Tuesday, October 2, 2012

The 1854 Bancroft Hotel Building -- No. 922 Broadway


Around 1854, as Broadway just south of the fashionable Union Square filled with refined residences, Jacob Cram build a row of Italianate brick rowhouses on the thoroughfare's east side between 21st and 22nd street.   If Cram’s attractive building at the corner, No. 922, was ever intended as a single-family home it did not remain one for long.

In 1855 George S. Park’s “Select School for Boys” (formerly D. P. Baron’s) occupied the upper floors.  The well-heeled students entered through a door on 21st Street.   As the school prepared to re-open on September 8, 1856, it advertised in the New York Daily Tribune.  “There are three Departments—Senior, Middle, and Primary, with gymnastic Apparatus for physical training.  Circulars may be had at Lockwood’s Bookstore or at the School-rooms.”

The students here were schooled in “Classical, French, English and Primary School,” according to its advertisement the following year.  “Pupils are prepared for college or the counting-room.  Those between the ages of six and ten are under the care of a female teacher.  The Gymnasium is open to all departments.”

In the meantime the street level was home to the showroom of Colt & Whittelsey.  The firm sold chandeliers and gas fixtures to its high-end clientele.   On October 4, 1856 the store advertised a new shipment.   “Fifty New-Pattern Chandeliers—Never before offered in any market, will be OPENED THIS WEEK, for the inspection of purchasers.”

Additionally, homeowners could purchase weather stripping here.  An advertisement a month later urged “Every Dwelling-House should have Mathewson’s Patent Weather Strip on its Doors and French Windows.”  These were described as “a perfect prevention to the ingress of wind, dust and rain, besides being highly ornamental.  Can be applied to any door or window in a few minutes, at a trifling expense.”

For the cautious potential customer Colt & Whittelsey promised “1,000 City references given.”

In addition to lighting fixtures the firm supplied brackets and related chandelier parts and provided installation and customization of the devices.    At a time when most chandeliers were fueled by whale oil, the Colt & Whittelsey offered up-to-the-minute gas fixtures as well.

A May 5, 1857 advertisement in The New-York Tribune touted Colt & Whittelsey's wares (copyright expired)
George s. Park’s school for boys was gone by 1859 and the upper floors of No. 922 had been converted to the Bancroft House hotel.   Run by M. L. and A. W. Bordwell, it had previously been located just a block to the south at No. 906 Broadway.

Julia Fitzgerald was a chambermaid here in December 20 of that year when a friend was invited to a ball.  Apparently her friend had nothing appropriate to wear, so Julia “borrowed” jewelry—a gold bracelet and breastpin—from the room of a guest, Mr. Duscom.  She also borrowed $25.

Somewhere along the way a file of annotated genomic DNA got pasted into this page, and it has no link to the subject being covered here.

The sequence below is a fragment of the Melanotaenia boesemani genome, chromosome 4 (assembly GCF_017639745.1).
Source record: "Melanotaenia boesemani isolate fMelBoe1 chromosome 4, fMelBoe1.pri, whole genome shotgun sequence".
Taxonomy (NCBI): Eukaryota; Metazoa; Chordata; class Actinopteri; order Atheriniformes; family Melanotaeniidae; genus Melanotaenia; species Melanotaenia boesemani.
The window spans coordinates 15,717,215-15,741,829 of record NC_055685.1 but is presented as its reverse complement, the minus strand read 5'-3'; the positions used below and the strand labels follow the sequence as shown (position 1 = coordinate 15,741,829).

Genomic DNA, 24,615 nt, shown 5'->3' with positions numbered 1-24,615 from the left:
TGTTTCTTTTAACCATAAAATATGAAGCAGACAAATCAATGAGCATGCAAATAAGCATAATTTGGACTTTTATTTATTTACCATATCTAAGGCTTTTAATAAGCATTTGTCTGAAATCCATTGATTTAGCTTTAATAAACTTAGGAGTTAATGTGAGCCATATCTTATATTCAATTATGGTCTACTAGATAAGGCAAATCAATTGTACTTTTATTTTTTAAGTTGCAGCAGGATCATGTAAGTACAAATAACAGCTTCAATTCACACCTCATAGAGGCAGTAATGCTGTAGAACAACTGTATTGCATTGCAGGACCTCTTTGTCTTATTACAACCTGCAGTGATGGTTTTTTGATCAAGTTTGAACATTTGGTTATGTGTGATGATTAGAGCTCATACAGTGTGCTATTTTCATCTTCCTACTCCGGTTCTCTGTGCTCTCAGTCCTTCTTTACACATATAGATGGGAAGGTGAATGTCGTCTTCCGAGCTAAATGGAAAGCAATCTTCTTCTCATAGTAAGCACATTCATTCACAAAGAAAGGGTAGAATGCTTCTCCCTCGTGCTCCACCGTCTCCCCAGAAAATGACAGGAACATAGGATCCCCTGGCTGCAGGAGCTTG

Since she had not bothered to inform Mr. Duscom of the loan, he complained and the chambermaid was detained by Judge Quackenbush.  On January 12 she appeared in court before Judge Russell. The New York Times reported that “As she made it appear probably that she had only used it as a personal decoration for a party to which she was invited, judgment was suspended.”

Her employment at the Bancroft House was suspended as well.

The fish-scale slate shingles survive after nearly a century and a half .
Exactly one year later South Carolina seceded from the Union and the first storm clouds that would become the Civil War formed.   By 1864 the nation was embroiled in a bloody conflict.  On Saturday October 1 of that year a group of “War Democrats” chaired by Peter Cooper met at the Bancroft House.

The delegates agreed on “no surrender of flag or principles to rebels in arms against the country, and no armistice that would give the traitors any advantages over the soldiers of the Union,” reported The Times.

Three days later the group met here again.  It resolved to appoint a Committee of War Democrats to work with the War Democratic State Committee of the State of New York, and the War Democratic General Committee of the City and County of New York to make arrangements for a “mass Convention of the War Democracy in the City of New York” prior to the upcoming election.  The committee was composed of the leading names of the city, including A. T. Stewart, George Butler, and Edwards Pierrepont.

The New York Times noted that “After some patriotic speeches, during which much enthusiasm was evinced, the meeting adjourned.”

Not all of the guests at the Bancroft House were travelers.  Seth Adams had lived here two years when in January 1865 he was sued by Andrew j. Millspaugh for “alleged criminal intercourse with his wife.” 

T. Redding was a long-term resident here as well.  In January 1866 he wrote to the Editor of The New York Times in support of the proposed mass transit—subways and elevated trains.

Regarding the “tunnel and aerial roads” he wrote “I know, Mr. Editor, there is no room for any argument as to the great benefit that would accrue from this enterprise.  An axiom needs no investigation.  It is a fixed fact that one or both roads must be built, and that soon.”   The passionate Mr. Redding plead, “In the name of suffering pedestrians, let it be done.”

Despite its proximity to the exclusive Fifth Avenue Hotel on 23rd Street and Broadway, the Bancroft House remained popular as a respectable and more affordable hotel.   Room rates were advertised at 50 cents, 75 cents and $1 per day with “weekly reductions.”